Following the latest round of consultation onf the Main Issues Report for the Caithness and Sutherland Local Development Plan, yesterday (Tuesday 26 May) members of the Area Committee were presented with a summary of matters raised by members of the public and gave their feedback on a number of issues. The CaSPlan Main Issues Report (MIR) it is a discussion document that sets out initial ideas for what the plan needs to achieve for people and places in the area and the Council's initial preferences for where new development might be located.
Nominations are invited from people seeking election to three community councils in the Highlands for Smithton and Culloden Community Council (Inverness); Fortrose and Rosemarkie Community Council (Black Isle); and Bower Community Council (Caithness). The deadline for receiving nominations for each community council election is: · 4pm on Wednesday 27 May 2015 for Smithton and Culloden; · 4pm on Wednesday 3 June 2015 for Fortrose and Rosemarkie; and · 4pm on Wednesday 10 June 2015 for Bower.
A local businessman has given a Formal Undertaking in court in Inverness to not mislead consumers following action by Highland Council Trading Standards. Donald MacLean, the owner of Bearnock Country Centre, Bearnock Country Cottages and the Bearnock Hostel Glenurquhart, Drumnadrochit, made the pledge in Inverness Sheriff Court after Trading Standards had applied for an Order under the Enterprise Act 2002.
COUNCILLORS have expressed concerns over the closure of banks in Highland communities. Chair of Resources Committee Maxine Smith responded to the announcement that RBS is to close its branch in Invergordon, where there are no remaining banks.
Far reaching strategies for improving the success rate of Head Teacher recruitment in the Highlands are being devised by The Highland Council. Members of the Council's Education, Children and Adult Services Committee have taken part in local workshops with Education staff to consider strategies to address the current challenges facing the recruitment of Head Teachers in the region.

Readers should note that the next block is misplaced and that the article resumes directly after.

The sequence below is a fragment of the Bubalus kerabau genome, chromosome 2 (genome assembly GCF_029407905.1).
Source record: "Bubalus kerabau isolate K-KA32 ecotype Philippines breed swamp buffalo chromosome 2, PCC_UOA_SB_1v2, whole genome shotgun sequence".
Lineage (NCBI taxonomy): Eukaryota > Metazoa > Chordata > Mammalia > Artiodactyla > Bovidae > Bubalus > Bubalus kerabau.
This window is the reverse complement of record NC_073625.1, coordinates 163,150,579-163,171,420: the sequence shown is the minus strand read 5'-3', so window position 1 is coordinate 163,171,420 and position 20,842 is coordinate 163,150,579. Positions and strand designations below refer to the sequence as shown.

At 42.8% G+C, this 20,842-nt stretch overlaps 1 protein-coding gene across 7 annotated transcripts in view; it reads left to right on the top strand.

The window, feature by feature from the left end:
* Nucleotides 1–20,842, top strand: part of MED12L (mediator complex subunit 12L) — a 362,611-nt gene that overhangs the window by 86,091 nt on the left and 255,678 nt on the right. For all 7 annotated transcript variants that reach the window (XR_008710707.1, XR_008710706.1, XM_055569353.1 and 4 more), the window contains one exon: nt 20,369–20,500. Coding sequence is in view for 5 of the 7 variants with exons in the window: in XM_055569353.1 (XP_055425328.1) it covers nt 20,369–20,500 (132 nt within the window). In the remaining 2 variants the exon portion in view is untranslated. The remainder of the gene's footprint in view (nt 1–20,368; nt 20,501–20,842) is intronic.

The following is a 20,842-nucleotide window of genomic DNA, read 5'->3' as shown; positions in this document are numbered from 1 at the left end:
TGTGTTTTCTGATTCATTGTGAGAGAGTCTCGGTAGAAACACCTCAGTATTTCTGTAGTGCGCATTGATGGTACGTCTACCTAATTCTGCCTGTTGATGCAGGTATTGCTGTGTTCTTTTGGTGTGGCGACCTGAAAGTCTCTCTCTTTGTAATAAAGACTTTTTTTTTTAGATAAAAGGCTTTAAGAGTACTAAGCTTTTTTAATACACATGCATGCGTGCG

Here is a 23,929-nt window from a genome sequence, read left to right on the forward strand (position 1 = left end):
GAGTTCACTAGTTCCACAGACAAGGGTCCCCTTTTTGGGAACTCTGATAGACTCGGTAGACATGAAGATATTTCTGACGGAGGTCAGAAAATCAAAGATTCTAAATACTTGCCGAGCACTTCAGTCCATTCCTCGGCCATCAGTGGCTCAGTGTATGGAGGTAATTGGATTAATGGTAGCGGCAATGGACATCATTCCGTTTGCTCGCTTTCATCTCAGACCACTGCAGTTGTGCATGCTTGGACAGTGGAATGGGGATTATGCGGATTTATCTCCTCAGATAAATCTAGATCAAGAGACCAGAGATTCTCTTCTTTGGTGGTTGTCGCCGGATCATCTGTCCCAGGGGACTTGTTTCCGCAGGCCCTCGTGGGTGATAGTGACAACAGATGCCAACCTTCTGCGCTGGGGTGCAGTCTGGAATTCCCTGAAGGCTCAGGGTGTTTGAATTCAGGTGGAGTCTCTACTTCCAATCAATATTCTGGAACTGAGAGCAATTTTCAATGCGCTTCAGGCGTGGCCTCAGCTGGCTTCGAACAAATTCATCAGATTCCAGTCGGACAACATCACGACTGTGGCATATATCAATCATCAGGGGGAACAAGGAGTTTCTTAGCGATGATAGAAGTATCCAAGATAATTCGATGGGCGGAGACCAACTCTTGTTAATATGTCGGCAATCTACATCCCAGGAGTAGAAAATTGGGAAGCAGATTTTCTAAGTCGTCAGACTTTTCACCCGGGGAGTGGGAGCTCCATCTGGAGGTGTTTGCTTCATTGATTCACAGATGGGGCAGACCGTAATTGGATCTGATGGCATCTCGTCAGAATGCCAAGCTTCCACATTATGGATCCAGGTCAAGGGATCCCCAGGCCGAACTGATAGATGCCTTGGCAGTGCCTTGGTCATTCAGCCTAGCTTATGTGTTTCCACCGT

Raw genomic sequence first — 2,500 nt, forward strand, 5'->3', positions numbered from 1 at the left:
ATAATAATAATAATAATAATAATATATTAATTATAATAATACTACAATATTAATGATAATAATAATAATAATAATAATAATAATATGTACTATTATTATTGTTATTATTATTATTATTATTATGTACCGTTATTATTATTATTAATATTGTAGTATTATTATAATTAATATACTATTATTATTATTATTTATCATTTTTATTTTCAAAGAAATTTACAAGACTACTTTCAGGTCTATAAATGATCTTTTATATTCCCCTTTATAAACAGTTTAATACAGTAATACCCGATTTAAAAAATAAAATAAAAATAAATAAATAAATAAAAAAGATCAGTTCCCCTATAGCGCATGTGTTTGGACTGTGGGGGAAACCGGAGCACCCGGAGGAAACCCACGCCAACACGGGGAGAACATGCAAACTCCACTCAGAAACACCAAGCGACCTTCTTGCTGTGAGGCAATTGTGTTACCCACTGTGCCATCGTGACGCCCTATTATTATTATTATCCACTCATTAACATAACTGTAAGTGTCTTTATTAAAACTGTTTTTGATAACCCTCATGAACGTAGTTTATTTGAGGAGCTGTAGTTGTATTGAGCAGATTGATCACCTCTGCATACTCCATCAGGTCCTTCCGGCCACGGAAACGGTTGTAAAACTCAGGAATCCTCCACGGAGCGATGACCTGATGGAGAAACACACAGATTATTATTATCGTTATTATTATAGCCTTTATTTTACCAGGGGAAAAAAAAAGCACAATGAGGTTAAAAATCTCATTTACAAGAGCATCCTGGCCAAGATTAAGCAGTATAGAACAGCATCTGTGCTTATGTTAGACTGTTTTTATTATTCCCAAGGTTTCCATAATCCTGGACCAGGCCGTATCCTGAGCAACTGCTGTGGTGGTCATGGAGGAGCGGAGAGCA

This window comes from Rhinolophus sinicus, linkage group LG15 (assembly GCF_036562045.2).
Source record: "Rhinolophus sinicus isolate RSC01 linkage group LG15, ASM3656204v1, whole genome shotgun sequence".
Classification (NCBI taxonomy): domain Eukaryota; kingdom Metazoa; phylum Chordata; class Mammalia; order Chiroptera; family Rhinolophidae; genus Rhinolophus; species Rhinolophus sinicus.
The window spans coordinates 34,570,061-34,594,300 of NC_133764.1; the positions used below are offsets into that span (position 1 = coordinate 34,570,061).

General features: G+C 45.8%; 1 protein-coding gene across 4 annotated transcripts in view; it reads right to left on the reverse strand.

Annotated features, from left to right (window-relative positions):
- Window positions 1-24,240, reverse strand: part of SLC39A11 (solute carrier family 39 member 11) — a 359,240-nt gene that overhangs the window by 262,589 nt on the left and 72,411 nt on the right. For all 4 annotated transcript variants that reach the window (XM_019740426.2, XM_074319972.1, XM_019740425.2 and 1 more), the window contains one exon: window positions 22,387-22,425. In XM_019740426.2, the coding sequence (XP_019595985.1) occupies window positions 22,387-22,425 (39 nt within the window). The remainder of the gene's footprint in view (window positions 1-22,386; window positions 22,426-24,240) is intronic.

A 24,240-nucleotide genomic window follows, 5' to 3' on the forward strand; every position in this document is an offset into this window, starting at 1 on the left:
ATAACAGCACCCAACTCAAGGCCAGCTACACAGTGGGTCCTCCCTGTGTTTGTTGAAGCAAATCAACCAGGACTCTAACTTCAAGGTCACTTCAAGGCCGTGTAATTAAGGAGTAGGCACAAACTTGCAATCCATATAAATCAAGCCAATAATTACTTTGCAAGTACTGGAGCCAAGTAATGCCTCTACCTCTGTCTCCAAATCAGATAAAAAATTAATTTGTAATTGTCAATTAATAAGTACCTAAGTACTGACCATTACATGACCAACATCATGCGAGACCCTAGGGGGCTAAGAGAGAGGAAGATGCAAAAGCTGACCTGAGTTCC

The public is being asked for its views on proposals by The Highland Council to review the maximum level of charges for the hire of taxis or private hire cars fitted with taxi meters operating under licence of The Highland Council. The Council has a statutory duty in terms of Section 17 of the Civic Government (Scotland) Act 1982 to review its scales for the fares and other taxi related charges every 18 months.
THE Highland Council and Police Scotland aim to prevent child sexual exploitation in the Highlands by raising awareness of the signs of abuse. Children's Services in Highland have been working in close partnership with Police Scotland and built on established positive relationships to tackle this form of sexual abuse which can impact on young people.
PROGRESS towards the Council Programme "Working Together for the Highlands" was reviewed by Highland Council at its meeting yesterday as part of a review of the performance framework which monitors performance against the Programme. Two commitments are marked as being achieved in 2013-14.
Highland MSP, Rhoda Grant is warning that the future of three Highland UK Parliamentary constituencies will be put under threat again by Conservative Party plans to push forward with a Boundary Commission review which could see the Highland Council area, which currently returns three MPs to Westminster, fall to two at the next UK Parliament elections, scheduled for 2020. Rhoda Grant MSP is cautioning that under proposed changes the Highlands will have a reduced voice at Westminster, saying: "The Highlands is one of the most challenging areas for politicians to represent due to the unique geography and size of the region and its constituencies.
Rose Street Parking Prices lowered from 11 May 2015. HIGHLAND Council Community Services have listened to concerns raised about the Rose Street parking charges which were introduced on 1 April and a revised pricing structure will be implemented from today, 11 May.